The valley is another natural feature that is hard to describe. I’m calling it The Valley of a Hundred Waterfalls. As I worked my way down the valley, I could see dozens of waterfalls feeding the creek with their glacial meltwater. When at last I made it to Mirren Lake, only Phil was waiting for me. Some two hours earlier, Tom had fallen and cracked two ribs and hurt his shoulder; he and Jon were slowly walking the route back to the trucks.
I’m not sure who tracked the GPS route we followed, but the route is an unexpected bush bash with multiple crossings of the knee-deep water of Kweishun Creek. Cutting left and right across the valley, we gave up on the route and followed the path of least resistance. In many cases, we pushed straight through the bush. As we closed in on the logging road, we intersected an overgrown path and followed it down the final hill. Although we were relieved to be out of the bush and on the logging road, the pain didn’t stop. I looked down the several kilometres of road and sighed. It’s not even reasonable to call some sections of it a road anymore; a good chunk of it is nothing more than a dry river bed. As we walked the final section of logging road, we caught up to Tom and Jon, and arrived together at the truck.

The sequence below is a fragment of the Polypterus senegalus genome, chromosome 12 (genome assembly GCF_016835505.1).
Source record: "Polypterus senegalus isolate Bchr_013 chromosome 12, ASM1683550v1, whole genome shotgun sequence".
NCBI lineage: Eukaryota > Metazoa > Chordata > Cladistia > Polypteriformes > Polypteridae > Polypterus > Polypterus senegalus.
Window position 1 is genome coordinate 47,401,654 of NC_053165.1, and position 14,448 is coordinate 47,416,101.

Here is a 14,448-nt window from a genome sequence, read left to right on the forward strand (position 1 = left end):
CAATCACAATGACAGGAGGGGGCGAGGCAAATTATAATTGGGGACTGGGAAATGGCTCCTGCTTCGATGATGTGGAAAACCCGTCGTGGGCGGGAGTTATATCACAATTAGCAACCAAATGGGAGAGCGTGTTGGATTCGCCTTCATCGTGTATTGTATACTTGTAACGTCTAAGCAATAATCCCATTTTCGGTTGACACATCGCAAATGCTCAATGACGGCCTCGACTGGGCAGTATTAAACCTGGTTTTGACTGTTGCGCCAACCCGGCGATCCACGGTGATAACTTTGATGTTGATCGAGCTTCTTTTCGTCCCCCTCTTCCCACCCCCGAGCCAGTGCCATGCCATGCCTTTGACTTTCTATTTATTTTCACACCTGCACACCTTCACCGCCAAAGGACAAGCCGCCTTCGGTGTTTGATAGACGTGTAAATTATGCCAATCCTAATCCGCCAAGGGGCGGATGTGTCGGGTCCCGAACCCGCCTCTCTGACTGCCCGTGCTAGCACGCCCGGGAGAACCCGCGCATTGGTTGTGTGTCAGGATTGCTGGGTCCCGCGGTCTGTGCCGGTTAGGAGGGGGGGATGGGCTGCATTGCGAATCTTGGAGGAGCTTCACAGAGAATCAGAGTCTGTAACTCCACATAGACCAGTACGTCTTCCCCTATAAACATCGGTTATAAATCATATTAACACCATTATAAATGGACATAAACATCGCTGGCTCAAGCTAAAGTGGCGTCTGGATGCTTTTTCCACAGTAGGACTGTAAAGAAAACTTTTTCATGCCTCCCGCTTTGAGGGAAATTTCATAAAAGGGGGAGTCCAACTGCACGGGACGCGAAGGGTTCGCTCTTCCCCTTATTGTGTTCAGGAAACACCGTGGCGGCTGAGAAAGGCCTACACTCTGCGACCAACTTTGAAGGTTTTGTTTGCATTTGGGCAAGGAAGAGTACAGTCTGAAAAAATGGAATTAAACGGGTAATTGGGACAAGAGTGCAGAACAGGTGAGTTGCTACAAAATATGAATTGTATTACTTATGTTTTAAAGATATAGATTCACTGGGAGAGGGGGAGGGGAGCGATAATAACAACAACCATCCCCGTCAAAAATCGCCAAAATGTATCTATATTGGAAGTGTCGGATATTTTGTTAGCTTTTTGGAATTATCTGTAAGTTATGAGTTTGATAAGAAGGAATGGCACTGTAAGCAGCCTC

The final section of the trail left a sour taste in my mouth, sullying the trip at the time. I’ll definitely return to Rees Ridge again, but I won’t take the Kweishun Creek Trail to Mirren Lake. Instead, I’ll hike back in through Carey Lakes. For those interested in hiking Strathcona Park’s high alpine ridges, I highly recommend Rees Ridge; you won’t be disappointed.